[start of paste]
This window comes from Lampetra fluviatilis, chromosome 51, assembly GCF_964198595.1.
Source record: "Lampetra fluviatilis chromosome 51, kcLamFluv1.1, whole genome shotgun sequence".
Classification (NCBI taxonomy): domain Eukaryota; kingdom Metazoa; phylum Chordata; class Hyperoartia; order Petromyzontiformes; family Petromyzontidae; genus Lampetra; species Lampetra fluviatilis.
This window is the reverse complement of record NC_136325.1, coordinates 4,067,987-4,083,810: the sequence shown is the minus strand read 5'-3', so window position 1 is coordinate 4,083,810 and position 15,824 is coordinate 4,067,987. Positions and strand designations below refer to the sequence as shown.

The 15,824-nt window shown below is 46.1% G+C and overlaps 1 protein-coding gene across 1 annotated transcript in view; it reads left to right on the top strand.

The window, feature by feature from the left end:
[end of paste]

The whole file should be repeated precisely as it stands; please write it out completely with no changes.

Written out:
This window comes from Lampetra fluviatilis, chromosome 51, assembly GCF_964198595.1.
Source record: "Lampetra fluviatilis chromosome 51, kcLamFluv1.1, whole genome shotgun sequence".
Classification (NCBI taxonomy): domain Eukaryota; kingdom Metazoa; phylum Chordata; class Hyperoartia; order Petromyzontiformes; family Petromyzontidae; genus Lampetra; species Lampetra fluviatilis.
This window is the reverse complement of record NC_136325.1, coordinates 4,067,987-4,083,810: the sequence shown is the minus strand read 5'-3', so window position 1 is coordinate 4,083,810 and position 15,824 is coordinate 4,067,987. Positions and strand designations below refer to the sequence as shown.

The 15,824-nt window shown below is 46.1% G+C and overlaps 1 protein-coding gene across 1 annotated transcript in view; it reads left to right on the top strand.

The window, feature by feature from the left end: